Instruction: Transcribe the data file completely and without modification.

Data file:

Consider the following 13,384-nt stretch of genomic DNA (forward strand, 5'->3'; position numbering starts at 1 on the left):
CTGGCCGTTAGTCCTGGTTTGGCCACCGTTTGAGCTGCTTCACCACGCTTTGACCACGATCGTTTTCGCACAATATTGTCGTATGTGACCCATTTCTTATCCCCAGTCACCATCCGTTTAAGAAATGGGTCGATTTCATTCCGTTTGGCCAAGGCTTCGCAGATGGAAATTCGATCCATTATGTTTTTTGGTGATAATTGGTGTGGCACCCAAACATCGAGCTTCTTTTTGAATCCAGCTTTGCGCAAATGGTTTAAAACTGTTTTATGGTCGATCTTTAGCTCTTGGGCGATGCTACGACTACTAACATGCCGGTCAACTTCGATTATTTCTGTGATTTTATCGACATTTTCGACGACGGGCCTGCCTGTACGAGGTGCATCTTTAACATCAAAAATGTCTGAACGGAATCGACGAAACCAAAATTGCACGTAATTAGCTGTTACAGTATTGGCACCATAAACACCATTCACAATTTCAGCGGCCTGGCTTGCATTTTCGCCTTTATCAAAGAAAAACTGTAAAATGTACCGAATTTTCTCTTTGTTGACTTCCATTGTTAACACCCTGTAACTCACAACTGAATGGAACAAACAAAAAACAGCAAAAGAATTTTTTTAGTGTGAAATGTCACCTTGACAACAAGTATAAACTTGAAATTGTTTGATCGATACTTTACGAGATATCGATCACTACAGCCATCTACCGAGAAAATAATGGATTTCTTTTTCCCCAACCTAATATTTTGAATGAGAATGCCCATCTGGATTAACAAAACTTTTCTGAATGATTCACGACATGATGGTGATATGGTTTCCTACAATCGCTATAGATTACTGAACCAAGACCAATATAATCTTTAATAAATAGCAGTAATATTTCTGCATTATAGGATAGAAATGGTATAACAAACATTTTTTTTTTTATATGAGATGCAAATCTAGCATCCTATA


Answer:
Consider the following 13,384-nt stretch of genomic DNA (forward strand, 5'->3'; position numbering starts at 1 on the left):
CTGGCCGTTAGTCCTGGTTTGGCCACCGTTTGAGCTGCTTCACCACGCTTTGACCACGATCGTTTTCGCACAATATTGTCGTATGTGACCCATTTCTTATCCCCAGTCACCATCCGTTTAAGAAATGGGTCGATTTCATTCCGTTTGGCCAAGGCTTCGCAGATGGAAATTCGATCCATTATGTTTTTTGGTGATAATTGGTGTGGCACCCAAACATCGAGCTTCTTTTTGAATCCAGCTTTGCGCAAATGGTTTAAAACTGTTTTATGGTCGATCTTTAGCTCTTGGGCGATGCTACGACTACTAACATGCCGGTCAACTTCGATTATTTCTGTGATTTTATCGACATTTTCGACGACGGGCCTGCCTGTACGAGGTGCATCTTTAACATCAAAAATGTCTGAACGGAATCGACGAAACCAAAATTGCACGTAATTAGCTGTTACAGTATTGGCACCATAAACACCATTCACAATTTCAGCGGCCTGGCTTGCATTTTCGCCTTTATCAAAGAAAAACTGTAAAATGTACCGAATTTTCTCTTTGTTGACTTCCATTGTTAACACCCTGTAACTCACAACTGAATGGAACAAACAAAAAACAGCAAAAGAATTTTTTTAGTGTGAAATGTCACCTTGACAACAAGTATAAACTTGAAATTGTTTGATCGATACTTTACGAGATATCGATCACTACAGCCATCTACCGAGAAAATAATGGATTTCTTTTTCCCCAACCTAATATTTTGAATGAGAATGCCCATCTGGATTAACAAAACTTTTCTGAATGATTCACGACATGATGGTGATATGGTTTCCTACAATCGCTATAGATTACTGAACCAAGACCAATATAATCTTTAATAAATAGCAGTAATATTTCTGCATTATAGGATAGAAATGGTATAACAAACATTTTTTTTTTTATATGAGATGCAAATCTAGCATCCTATA